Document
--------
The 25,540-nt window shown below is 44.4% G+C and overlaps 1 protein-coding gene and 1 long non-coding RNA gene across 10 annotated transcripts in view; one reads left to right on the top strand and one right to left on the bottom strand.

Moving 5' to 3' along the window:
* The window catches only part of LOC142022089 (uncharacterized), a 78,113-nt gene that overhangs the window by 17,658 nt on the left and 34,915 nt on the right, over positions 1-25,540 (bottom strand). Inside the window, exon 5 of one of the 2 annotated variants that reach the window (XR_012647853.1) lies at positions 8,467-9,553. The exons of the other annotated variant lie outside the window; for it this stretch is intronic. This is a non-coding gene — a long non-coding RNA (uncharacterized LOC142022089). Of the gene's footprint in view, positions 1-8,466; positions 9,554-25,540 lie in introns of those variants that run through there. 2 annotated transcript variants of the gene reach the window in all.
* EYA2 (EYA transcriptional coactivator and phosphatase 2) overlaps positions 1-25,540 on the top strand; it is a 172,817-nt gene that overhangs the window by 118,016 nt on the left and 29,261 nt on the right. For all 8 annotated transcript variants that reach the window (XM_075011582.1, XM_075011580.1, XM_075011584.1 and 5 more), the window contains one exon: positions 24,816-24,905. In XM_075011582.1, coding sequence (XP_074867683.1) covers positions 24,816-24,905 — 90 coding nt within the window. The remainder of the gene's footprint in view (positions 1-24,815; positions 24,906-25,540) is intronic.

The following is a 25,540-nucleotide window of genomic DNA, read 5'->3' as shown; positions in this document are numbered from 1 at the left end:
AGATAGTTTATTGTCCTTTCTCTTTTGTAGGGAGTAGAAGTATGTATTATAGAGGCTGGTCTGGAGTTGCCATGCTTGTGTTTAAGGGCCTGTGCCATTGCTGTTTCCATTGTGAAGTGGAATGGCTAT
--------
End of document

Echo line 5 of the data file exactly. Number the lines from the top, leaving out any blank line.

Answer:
The following is a 25,540-nucleotide window of genomic DNA, read 5'->3' as shown; positions in this document are numbered from 1 at the left end: